Sea water has invaded collection basins, wells and aquifers, causing a health catastrophe. Many people fall ill with dysentery. The government is unable to intervene in the most affected areas. Caritas distributes a chlorine purifier invented in Switzerland.
Satkhira (AsiaNews) - Cyclone Amphan has seriously damaged the country's water sources, and a large part of the population, especially in coastal areas, no longer has access to drinking water.
Amphan hit Bangladesh and India on May 20, wreaking enormous devastation. About twenty people lost their lives; thousands have had to abandon their homes. This is the monsoon season in the Indian subcontinent. In the afternoon, western India will be hit by Nisarga, a new cyclone from the Arabian Sea.
Whipped up by Amphan, sea water invaded collection basins, wells and aquifers, causing a health catastrophe in Bangladesh. “The lack of drinking water is creating more problems than that of food. Many people are falling ill with dysentery or have intestinal problems, " Satkhira resident Samsur Rahaman tells AsiaNews.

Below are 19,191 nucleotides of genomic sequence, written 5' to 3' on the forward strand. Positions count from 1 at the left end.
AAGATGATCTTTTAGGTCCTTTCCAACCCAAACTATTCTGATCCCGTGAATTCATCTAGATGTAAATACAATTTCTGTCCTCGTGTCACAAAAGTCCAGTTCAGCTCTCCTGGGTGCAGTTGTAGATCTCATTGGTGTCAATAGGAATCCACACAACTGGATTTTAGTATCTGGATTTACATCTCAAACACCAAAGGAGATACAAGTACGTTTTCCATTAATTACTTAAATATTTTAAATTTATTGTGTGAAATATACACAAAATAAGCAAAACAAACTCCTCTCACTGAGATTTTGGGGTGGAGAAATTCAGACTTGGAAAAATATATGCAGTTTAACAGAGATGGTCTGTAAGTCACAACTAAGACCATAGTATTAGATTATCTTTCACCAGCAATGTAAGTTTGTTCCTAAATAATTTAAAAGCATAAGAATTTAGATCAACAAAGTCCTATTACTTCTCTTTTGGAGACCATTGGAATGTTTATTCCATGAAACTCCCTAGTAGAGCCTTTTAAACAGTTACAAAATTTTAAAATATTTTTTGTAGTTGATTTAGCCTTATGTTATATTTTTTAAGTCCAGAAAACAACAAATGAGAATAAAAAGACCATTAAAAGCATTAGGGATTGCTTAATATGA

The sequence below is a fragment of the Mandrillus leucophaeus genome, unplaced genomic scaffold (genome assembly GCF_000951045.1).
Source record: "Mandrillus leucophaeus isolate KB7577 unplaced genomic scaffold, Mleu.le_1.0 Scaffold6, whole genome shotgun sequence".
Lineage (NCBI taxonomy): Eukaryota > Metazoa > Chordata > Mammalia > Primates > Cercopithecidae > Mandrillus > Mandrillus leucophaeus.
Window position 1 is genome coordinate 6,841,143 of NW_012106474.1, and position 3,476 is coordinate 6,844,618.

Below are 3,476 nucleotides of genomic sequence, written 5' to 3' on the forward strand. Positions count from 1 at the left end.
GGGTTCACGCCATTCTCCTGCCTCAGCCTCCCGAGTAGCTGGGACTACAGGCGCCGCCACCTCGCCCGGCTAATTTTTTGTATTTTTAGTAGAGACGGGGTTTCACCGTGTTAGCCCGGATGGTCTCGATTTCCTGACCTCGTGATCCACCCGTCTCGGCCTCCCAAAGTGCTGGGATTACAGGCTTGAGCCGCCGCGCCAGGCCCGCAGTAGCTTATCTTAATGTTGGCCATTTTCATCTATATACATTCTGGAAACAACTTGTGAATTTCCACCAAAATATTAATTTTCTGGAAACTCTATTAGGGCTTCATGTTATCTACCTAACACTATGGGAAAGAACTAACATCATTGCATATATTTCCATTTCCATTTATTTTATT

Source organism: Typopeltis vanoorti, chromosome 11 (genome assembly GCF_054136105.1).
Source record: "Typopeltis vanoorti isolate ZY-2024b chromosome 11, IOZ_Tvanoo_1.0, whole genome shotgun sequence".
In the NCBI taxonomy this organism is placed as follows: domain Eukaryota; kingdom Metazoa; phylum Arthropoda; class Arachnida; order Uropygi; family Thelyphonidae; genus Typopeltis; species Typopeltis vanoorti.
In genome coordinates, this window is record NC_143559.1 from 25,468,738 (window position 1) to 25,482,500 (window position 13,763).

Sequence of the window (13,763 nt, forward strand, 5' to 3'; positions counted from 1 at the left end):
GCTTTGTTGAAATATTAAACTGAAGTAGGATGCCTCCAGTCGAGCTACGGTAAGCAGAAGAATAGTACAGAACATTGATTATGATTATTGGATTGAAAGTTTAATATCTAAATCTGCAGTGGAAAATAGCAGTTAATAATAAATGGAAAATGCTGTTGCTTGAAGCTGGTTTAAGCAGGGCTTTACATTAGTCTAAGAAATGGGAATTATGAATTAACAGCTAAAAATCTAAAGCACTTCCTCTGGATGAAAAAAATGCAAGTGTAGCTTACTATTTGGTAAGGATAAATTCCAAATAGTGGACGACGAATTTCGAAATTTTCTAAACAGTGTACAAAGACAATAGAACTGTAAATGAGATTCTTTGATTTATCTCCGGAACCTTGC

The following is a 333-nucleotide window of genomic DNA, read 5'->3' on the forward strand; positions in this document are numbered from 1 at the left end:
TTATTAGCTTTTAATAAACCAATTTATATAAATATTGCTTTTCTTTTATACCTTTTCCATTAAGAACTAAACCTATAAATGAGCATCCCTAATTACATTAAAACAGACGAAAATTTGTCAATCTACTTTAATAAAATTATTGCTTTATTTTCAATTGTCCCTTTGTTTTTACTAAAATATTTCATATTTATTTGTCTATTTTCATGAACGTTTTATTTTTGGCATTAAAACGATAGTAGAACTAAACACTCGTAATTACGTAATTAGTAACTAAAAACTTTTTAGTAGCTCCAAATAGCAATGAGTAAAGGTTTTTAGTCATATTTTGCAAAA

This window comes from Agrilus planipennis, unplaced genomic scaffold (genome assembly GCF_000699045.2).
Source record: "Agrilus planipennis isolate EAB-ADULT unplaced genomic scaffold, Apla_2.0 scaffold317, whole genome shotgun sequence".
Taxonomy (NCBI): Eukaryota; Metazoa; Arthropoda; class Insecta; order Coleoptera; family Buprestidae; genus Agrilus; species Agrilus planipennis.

Arshed Ali, head of the public health engineering department, explains that wells and aquifers are cleaned with mobile treatment plants. Along with tanks of water, purification tablets are also distributed: "The problem is that many areas of the country are not accessible, and we can only reach the shelters that house the displaced people".
The Catholic Church is also making its contribution. Mamun Sirajum Manir Chowdhury, responsible for a water sanitation program launched by Caritas of Khulna, says that his agency aided 22,000 people by distributing a chlorine purifier invented in Switzerland.